Regarding the recent Tribune editorial “There’s more than road construction ahead.” The Salt Lake City Transportation Advisory Board agrees with the editorial’s conclusion that highway capacity projects cause highway-induced traffic and highway-induced sprawl. We know from the research literature that every 10% increase in regional highway capacity leads to a 7% increase in driving in the region as people drive more frequently and farther and use alternative modes of travel less frequently.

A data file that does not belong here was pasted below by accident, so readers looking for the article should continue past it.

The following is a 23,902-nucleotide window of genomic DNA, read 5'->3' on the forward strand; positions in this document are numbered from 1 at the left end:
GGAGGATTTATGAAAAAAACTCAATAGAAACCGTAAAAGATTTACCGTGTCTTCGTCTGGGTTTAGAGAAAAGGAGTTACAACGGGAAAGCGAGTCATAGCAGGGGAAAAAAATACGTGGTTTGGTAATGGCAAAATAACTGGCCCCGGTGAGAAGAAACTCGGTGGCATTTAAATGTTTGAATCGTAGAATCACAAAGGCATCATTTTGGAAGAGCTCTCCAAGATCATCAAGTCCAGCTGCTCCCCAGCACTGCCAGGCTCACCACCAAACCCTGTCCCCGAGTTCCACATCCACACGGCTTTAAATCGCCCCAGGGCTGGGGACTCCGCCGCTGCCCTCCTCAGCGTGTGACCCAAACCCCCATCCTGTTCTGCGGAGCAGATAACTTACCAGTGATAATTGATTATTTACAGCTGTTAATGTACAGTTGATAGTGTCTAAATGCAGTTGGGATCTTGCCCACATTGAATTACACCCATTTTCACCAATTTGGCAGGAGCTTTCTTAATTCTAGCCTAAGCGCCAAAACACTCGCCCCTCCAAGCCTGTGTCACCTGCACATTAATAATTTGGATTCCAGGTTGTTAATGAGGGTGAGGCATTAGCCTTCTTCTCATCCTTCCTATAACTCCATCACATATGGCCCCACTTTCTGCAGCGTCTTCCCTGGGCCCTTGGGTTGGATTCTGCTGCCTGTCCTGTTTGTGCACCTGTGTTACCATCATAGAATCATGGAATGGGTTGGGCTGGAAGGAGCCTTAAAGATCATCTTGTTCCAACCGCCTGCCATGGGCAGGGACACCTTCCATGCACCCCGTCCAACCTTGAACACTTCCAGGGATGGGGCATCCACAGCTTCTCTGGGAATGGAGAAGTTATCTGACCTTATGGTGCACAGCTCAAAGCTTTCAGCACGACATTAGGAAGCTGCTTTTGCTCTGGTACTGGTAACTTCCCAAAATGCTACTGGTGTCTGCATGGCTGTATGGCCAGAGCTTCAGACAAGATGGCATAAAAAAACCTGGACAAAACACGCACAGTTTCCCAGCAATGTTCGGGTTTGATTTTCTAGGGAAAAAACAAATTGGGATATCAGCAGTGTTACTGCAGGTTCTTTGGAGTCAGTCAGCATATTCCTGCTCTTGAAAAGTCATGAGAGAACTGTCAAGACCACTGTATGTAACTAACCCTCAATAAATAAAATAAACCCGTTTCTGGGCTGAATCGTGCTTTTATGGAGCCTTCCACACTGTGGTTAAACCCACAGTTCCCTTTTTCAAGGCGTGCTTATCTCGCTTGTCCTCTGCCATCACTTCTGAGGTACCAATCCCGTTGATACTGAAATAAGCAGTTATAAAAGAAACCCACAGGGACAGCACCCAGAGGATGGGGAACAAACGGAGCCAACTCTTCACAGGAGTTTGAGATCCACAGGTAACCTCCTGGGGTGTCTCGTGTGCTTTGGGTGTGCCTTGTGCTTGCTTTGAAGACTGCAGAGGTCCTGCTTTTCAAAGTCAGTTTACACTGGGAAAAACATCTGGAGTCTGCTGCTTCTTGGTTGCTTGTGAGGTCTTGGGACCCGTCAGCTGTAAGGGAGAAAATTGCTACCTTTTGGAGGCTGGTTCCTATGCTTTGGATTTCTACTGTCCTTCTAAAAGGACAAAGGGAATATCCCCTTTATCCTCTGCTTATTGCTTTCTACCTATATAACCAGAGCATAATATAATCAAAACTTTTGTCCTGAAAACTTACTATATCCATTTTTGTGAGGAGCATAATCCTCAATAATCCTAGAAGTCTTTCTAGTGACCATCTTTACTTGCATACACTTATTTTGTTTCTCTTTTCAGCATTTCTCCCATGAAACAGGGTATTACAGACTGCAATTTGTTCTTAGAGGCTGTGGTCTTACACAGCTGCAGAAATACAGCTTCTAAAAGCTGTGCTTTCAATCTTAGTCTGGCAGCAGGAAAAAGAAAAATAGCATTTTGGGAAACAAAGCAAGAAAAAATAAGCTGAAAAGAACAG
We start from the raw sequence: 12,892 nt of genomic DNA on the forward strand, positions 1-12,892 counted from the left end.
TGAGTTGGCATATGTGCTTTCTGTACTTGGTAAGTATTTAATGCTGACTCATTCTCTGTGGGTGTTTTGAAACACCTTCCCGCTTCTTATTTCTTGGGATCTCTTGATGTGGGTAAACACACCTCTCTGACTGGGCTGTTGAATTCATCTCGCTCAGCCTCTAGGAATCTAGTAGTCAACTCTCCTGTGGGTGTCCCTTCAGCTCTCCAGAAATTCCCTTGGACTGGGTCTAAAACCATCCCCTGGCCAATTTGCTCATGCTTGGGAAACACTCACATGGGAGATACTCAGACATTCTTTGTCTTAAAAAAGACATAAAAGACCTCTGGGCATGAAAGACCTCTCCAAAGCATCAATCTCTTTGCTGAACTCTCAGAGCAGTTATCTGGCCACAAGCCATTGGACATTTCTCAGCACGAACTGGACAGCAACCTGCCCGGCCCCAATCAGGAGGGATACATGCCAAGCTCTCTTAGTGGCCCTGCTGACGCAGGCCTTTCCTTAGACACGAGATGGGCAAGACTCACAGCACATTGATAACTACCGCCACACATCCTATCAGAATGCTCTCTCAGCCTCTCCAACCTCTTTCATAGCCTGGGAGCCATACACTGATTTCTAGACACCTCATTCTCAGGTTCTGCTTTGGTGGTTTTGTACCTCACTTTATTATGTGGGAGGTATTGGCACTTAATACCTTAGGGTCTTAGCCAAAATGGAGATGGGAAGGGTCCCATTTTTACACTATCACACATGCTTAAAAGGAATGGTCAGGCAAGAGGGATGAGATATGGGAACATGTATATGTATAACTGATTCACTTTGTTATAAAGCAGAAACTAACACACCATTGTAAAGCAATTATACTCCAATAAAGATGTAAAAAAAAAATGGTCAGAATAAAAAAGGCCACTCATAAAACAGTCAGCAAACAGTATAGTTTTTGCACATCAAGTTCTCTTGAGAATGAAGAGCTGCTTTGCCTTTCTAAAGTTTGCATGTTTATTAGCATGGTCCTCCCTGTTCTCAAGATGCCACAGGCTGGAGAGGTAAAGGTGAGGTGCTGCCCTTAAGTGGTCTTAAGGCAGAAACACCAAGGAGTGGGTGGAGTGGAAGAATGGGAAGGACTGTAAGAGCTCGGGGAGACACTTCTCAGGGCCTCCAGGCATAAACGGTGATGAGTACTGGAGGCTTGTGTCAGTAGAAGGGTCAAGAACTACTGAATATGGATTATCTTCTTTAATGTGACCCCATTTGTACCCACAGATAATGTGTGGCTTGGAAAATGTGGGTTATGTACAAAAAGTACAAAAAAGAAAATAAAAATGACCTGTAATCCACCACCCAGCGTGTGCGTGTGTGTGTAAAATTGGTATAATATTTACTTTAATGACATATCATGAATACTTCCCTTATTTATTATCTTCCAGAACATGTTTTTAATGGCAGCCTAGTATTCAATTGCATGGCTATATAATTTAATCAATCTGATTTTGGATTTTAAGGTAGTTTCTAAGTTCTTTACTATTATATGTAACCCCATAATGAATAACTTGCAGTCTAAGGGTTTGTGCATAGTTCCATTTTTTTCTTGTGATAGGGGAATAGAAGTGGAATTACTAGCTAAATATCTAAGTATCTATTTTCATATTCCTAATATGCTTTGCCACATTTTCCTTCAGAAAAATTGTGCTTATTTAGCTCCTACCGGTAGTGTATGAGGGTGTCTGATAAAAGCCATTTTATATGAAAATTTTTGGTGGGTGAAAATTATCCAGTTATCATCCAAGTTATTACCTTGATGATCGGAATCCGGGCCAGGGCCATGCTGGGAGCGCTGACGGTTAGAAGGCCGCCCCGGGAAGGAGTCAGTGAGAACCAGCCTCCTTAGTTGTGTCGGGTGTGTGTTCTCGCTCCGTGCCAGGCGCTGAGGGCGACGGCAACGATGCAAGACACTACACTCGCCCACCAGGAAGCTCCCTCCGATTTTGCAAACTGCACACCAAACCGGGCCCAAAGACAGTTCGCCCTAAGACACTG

And that is just in the first 10 years after construction.

Eventually highways fill up again. Build it and they will come.

Transit has a similar but much more benign effect on the built environment, causing transit-induced development around stations.

So, what is the answer to highway congestion that will really make a positive difference? A recent study published in the journal “Cities” suggests that the best answer to congestion is to raise highway user fees through gas taxes, parking charges, other user charges, and to build lots of local street connectivity — as in the Avenues and Daybreak.

Courtney Reeser is the chairwoman of Salt Lake City Transportation Advisory Board.